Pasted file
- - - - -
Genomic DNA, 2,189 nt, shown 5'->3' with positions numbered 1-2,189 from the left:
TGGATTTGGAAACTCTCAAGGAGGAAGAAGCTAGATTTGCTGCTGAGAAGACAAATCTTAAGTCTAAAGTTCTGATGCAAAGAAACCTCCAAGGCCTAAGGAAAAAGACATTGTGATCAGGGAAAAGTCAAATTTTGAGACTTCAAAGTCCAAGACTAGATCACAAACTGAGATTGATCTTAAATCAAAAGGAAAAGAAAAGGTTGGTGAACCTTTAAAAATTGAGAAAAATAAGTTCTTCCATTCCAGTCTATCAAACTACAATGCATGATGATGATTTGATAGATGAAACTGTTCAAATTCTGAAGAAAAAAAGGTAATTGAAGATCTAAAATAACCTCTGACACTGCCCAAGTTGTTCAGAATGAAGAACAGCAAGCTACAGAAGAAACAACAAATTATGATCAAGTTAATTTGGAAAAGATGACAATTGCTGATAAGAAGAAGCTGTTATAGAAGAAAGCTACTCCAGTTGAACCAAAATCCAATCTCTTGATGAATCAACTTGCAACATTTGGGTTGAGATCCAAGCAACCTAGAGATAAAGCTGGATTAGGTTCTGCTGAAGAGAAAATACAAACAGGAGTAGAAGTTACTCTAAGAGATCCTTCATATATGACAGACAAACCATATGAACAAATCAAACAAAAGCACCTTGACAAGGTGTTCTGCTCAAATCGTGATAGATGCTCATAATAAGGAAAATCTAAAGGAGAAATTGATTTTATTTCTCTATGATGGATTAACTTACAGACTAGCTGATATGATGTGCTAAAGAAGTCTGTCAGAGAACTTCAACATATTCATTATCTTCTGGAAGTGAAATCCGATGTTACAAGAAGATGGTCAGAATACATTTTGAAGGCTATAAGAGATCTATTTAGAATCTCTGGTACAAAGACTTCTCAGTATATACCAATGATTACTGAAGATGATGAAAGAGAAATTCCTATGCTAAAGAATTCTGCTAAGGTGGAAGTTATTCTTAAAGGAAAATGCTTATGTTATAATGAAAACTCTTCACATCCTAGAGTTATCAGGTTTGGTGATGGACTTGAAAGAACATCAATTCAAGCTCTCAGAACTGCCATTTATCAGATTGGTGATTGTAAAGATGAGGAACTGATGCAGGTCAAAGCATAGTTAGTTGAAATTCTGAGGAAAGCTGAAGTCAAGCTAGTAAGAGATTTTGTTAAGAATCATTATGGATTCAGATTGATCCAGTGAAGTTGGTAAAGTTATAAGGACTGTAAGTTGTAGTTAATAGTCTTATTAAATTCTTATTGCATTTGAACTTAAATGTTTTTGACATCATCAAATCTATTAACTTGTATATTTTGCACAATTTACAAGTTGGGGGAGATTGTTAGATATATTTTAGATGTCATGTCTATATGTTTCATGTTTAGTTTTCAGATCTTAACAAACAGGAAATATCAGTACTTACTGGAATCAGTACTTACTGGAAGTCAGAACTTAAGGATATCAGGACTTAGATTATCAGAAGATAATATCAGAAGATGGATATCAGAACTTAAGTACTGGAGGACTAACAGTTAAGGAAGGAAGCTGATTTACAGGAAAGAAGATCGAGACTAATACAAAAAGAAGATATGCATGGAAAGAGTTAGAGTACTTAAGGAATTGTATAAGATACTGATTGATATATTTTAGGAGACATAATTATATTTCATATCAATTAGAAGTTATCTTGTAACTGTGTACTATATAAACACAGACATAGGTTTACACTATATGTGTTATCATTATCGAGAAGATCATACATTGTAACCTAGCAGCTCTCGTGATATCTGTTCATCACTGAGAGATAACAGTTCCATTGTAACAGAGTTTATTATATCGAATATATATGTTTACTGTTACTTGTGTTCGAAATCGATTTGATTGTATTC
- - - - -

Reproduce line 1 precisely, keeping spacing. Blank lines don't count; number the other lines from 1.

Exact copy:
Genomic DNA, 2,189 nt, shown 5'->3' with positions numbered 1-2,189 from the left: